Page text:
How I look at my MS differently after all these years

Joan Jordan was diagnosed with MS 10 years ago, in her latest blog Joan shares with us how she looks at her MS differently after all these years.

This could be the shortest blog in the history of MS & Me. Two words: “Watch this!”.

“To put MS in the spotlight in 2019 and speak loud and clear about the unseen impact of MS across Romania, but also the world, #APANRomania created an impressive and exciting artistic movie, especially for carers: #MyInvisibleMS - The GIFT.”

So, have you watched it yet? What did you think? I was initially a little surprised at the title. Is there some kind of reward offered to those living with MS? How can it ever be considered a GIFT?

While I try to feel happy for other people when they talk about “spoon-intensive” feats I could never achieve (like running marathons), a tiny part of me still mourns for the part now incapable of running for the train. I wonder do they actually consider my situation when they tell me that I should contemplate running 26 miles? The only way I can understand it is that the world still turns, and people are excited about their own challenges and don’t think about (or understand) mine. That’s where the GIFT comes in!

I suggest that you show this video to your loved ones, your work colleagues, your family and that person who is always trying to get you to join them for marathon training. It’s a very simple and hassle-free method of conveying what it is like to live with MS. An incident does not have to occur before you share it. Think of it as a pre-emptive solution! Holding grudges against people I expected to care about my chronic illness has not worked in the past. The person I am hurting most is myself and it’s cost me a few friendships.

Also, living with MS is not only about loss. I have been given the gift of being part of a community whom I get and gets me.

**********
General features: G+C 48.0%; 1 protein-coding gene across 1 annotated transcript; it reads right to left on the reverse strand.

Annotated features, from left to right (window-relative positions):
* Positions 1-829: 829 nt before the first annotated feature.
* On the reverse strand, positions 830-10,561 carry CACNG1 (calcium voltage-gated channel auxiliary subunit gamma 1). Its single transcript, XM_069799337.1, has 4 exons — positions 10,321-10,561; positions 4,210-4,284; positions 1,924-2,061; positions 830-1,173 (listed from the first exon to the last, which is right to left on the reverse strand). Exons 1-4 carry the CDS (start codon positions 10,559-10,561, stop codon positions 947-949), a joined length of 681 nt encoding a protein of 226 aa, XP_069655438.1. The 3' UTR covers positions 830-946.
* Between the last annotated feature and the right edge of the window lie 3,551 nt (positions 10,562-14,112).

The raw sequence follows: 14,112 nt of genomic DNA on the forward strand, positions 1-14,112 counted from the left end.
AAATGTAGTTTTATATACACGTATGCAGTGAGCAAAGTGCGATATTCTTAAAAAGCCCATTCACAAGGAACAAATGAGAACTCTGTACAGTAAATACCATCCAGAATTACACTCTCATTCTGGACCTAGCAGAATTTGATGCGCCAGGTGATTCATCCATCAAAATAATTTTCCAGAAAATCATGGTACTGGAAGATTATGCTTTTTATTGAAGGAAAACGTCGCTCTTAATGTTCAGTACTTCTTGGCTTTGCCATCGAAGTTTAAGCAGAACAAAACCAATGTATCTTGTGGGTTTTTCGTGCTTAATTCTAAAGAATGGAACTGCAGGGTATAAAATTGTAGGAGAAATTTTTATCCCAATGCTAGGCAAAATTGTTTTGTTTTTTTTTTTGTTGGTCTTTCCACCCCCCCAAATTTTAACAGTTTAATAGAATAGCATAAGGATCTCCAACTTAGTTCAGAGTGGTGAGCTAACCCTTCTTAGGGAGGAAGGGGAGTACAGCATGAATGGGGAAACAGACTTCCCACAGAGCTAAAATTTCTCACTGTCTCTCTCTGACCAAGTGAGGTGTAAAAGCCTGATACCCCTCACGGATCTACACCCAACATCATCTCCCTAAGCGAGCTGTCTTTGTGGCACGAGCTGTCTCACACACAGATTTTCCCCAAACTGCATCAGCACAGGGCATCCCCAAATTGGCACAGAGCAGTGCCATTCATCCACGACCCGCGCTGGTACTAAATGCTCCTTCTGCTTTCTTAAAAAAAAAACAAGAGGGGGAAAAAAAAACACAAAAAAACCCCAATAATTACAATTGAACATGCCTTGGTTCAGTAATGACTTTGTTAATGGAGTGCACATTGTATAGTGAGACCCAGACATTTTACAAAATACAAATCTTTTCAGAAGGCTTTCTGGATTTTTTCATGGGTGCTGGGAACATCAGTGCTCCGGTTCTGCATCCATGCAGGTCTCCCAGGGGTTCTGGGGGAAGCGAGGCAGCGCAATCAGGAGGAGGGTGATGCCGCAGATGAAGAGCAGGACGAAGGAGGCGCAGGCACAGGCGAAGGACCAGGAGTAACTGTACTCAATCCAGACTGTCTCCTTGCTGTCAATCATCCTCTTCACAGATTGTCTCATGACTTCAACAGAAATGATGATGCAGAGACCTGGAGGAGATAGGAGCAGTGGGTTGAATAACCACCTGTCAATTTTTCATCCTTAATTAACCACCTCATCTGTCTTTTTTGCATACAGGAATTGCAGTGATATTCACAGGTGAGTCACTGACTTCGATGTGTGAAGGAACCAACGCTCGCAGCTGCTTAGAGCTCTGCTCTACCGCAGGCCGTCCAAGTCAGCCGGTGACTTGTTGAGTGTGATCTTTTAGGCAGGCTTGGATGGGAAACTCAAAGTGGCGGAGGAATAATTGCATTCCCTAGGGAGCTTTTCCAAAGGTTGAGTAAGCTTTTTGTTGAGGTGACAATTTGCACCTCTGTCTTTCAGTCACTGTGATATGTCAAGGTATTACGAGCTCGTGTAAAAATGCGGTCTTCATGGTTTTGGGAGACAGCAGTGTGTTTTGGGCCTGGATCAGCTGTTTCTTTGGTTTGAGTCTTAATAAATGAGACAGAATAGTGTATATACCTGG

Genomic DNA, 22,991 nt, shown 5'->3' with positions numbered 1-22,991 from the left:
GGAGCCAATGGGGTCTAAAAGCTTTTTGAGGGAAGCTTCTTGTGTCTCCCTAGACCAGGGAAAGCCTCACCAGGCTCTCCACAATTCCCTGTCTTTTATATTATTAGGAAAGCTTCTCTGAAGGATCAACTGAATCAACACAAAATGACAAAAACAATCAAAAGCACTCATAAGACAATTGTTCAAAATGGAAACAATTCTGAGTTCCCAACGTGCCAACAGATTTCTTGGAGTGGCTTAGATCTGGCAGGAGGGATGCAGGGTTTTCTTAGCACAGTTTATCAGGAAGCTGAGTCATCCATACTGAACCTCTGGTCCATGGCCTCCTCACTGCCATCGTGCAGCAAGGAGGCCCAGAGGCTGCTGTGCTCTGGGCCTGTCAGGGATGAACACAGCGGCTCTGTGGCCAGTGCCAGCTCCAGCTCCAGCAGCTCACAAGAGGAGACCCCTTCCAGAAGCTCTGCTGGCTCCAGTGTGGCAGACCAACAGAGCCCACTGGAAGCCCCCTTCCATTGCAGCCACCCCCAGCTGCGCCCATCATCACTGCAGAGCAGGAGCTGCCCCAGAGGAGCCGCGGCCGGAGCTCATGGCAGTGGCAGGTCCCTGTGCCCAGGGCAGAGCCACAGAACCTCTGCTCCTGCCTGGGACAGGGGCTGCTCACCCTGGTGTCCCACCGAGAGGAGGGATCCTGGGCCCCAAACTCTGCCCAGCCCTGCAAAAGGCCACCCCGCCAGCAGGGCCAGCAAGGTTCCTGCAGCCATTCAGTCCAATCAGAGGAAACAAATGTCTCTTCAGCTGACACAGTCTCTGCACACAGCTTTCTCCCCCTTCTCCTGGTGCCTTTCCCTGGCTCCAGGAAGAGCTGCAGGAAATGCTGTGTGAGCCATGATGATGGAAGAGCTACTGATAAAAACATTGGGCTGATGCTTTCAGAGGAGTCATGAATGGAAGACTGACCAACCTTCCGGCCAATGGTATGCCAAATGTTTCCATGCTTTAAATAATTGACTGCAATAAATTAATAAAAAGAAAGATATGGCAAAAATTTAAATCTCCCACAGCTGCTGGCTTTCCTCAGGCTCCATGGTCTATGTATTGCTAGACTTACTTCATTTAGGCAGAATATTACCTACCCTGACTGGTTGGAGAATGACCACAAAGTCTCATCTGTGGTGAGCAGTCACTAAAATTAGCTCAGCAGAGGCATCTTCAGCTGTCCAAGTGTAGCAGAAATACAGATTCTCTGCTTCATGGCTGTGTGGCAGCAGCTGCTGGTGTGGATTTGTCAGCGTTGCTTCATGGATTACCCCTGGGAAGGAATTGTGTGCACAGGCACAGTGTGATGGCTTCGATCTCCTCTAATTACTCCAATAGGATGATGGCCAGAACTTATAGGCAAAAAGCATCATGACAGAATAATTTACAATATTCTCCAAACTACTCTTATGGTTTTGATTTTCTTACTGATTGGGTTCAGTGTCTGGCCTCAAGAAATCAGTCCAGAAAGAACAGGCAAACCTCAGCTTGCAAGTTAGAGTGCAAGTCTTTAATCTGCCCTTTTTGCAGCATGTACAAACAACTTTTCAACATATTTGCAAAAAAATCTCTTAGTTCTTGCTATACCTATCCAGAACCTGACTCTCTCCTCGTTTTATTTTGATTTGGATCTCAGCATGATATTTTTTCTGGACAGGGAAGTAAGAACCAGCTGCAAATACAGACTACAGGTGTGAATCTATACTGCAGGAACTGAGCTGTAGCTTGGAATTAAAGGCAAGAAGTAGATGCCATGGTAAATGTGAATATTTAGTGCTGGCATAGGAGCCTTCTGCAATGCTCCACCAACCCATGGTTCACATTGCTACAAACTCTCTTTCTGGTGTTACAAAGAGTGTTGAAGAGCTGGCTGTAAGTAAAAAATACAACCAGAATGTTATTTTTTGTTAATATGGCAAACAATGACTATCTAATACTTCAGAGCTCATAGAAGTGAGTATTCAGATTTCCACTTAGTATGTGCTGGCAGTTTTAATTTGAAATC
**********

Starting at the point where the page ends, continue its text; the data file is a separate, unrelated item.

A word of caution though.

Just because somebody has MS, it does not mean that you are on the same wavelength. It’s so important that you find your tribe, regardless of age, gender or skin colour.

Of course, I am not saying that I am happy that I live with MS. That would be mad! What I am saying is having been diagnosed for 10 years and lived with symptoms for all of my adult life; it’s much easier to coexist with it than fight it. Eduard Andrei Pletea (Board Member APAN România) who has kindly given me permission to share the video nails it when he says: “Our goal with this movie is to raise awareness about all these invisible symptoms and how much they do affect us. The story is also about accepting MS, adapting and living at your best with MS by your side.”

I hope that you find a use for it in your MS toolkit and would really love to hear what you and your community think of the video. The final word goes to Eduard: “Living with MS might be very rough, way too difficult to manage but you will have to accept that you will have bad days and to love yourself more within these because blaming will not help. 

Darlings, it's not important what you have, its important what you do with what you have. So, you do have MS, what it's your next step or your super power?”.